WebRTC (Web Real-Time Communication) is an API definition being drafted by the World Wide Web Consortium (W3C) to enable browser applications for voice calling, video chat, and P2P file sharing without plugins.
What is all the fuzz about?
It enables real time communications applications directly from a web browser without any kind of installation whatsoever. Since the audio and video codecs are embedded in the browser, it makes it very simple to establish, for example, video calls.
And what does it mean for a contact center?
From the contact center point of view you can look to WebRTC from two perspectives: client and agent.
On the client side it’s important because it allows ClickToCall, ClickToVideo and ClickToChat functionality available on any website. It provides the ability for any client to contact a company’s contact center using only the web browser and progressively enabling different media, typically starting with chat, evolving to voice and finally to video. It also enables file sharing.
From the agent’s point of view it brings an enormous breakthrough: it allows contact centers to have agent applications with ZERO installation. No more install and update procedures. No more dependency from the agent’s workstation operating system. The agent just needs a browser and it’s ready to roll without any need for an hardphone or softphone installed on his workstation (nor any plugin). This means reduced costs for IT and easier and immediate rollout for remote agents.
Are there any other cool features?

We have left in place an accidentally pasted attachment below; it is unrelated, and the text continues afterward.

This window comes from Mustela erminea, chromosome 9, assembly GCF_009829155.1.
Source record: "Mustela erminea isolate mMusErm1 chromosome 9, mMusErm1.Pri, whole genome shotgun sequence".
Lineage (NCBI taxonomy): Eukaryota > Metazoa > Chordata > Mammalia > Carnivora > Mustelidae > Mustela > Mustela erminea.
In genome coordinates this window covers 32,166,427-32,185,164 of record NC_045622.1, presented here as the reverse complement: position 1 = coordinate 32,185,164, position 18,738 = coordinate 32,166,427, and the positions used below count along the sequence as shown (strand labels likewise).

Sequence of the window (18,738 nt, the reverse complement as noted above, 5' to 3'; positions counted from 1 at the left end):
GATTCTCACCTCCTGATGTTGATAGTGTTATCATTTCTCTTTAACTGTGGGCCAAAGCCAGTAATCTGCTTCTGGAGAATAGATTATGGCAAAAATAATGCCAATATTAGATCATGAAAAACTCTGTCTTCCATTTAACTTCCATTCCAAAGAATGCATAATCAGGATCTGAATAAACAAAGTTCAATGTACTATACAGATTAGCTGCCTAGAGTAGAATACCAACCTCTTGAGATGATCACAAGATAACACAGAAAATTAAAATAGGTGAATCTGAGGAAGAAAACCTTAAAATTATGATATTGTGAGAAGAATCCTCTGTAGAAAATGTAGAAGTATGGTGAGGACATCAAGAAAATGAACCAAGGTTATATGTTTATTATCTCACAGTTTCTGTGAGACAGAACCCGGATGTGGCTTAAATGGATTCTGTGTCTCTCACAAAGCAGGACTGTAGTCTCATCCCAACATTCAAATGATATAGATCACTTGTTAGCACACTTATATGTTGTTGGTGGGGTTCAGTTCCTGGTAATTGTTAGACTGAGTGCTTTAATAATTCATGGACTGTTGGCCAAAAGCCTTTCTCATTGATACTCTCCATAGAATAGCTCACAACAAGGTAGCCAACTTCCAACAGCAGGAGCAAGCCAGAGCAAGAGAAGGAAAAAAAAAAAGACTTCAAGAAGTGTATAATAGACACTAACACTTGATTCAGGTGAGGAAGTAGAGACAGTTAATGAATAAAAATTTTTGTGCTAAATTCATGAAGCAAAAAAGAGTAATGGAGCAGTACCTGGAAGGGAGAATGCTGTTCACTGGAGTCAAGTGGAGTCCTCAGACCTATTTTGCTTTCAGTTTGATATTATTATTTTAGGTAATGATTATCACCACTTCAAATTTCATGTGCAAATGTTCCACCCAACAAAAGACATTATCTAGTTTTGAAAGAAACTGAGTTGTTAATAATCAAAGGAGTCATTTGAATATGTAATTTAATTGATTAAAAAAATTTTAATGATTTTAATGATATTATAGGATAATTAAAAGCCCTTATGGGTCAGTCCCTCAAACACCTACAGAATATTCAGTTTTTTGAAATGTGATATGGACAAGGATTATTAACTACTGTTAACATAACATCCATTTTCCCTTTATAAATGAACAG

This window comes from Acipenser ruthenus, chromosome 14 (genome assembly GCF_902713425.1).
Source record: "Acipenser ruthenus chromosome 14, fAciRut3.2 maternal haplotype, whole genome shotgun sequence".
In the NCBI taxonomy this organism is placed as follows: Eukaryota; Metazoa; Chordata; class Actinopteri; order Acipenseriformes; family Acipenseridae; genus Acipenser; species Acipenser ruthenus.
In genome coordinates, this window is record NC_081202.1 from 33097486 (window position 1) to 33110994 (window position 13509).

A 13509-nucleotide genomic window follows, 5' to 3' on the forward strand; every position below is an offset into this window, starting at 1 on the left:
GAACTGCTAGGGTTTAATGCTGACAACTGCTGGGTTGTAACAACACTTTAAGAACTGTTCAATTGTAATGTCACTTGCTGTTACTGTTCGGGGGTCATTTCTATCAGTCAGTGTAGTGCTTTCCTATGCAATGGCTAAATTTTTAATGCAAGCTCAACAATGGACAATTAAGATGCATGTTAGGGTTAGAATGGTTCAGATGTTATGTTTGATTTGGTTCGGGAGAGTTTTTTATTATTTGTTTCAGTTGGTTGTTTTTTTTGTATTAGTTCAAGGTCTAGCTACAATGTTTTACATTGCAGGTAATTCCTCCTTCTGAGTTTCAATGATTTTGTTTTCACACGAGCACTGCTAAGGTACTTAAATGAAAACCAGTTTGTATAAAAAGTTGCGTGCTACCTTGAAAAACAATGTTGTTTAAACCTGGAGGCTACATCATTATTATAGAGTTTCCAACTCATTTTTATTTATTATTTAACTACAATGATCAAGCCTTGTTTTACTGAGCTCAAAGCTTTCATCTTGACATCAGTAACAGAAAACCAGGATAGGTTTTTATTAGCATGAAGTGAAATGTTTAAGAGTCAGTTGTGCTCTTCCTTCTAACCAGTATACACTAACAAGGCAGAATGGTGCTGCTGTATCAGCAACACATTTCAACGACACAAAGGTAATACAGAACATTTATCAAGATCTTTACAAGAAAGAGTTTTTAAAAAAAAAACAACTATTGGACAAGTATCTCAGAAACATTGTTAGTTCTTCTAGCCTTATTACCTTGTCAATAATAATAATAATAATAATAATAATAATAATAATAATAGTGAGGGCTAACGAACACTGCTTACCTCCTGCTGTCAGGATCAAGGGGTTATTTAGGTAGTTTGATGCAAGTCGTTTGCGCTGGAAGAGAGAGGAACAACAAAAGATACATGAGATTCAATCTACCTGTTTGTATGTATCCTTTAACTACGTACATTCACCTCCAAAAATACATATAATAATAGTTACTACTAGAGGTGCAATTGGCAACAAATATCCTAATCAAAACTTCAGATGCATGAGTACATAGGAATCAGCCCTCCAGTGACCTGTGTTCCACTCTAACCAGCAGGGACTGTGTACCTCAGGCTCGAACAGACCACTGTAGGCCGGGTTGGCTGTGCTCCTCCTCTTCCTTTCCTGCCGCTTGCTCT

Yes. Screen sharing between client and contact center agent. Today there are already available some implementations to try out (Example: https://same.io/). This is a very important simplification of the screen sharing problem that was extremely difficult to solve in the past.
Seriously, will it work everywhere regardless of browser and operating system?
That is the idea. To be honest, we are still not there yet (http://iswebrtcreadyyet.com/). At this moment, WebRTC is available for Google Chrome, Mozilla Firefox and Opera. Microsoft and Apple are on the loop (contributing to the W3C WebRTC Working Group) but their roadmap concerning WebRTC is still a secret. Today, this can be a problem from the client’s perspective because you should not ask your clients to use a specific browser if they want to contact your contact center using ClickToCall, ClickToVideo or ClickToChat. However, from the agent’s perspective it’s OK if you say to him that he must use a specific browser in order to be able to answer your contact center’s interactions.
Who is using this technology?
COLLAB launched a redesigned agent interface that is fully web based and working on top of WebRTC technology. All the fat client agent interface features are available including audio and screen recording. Start-ups like voz.io also launched their offer with WebRTC based agents. The major players are expected to follow suit eventually as part of hosted architectures.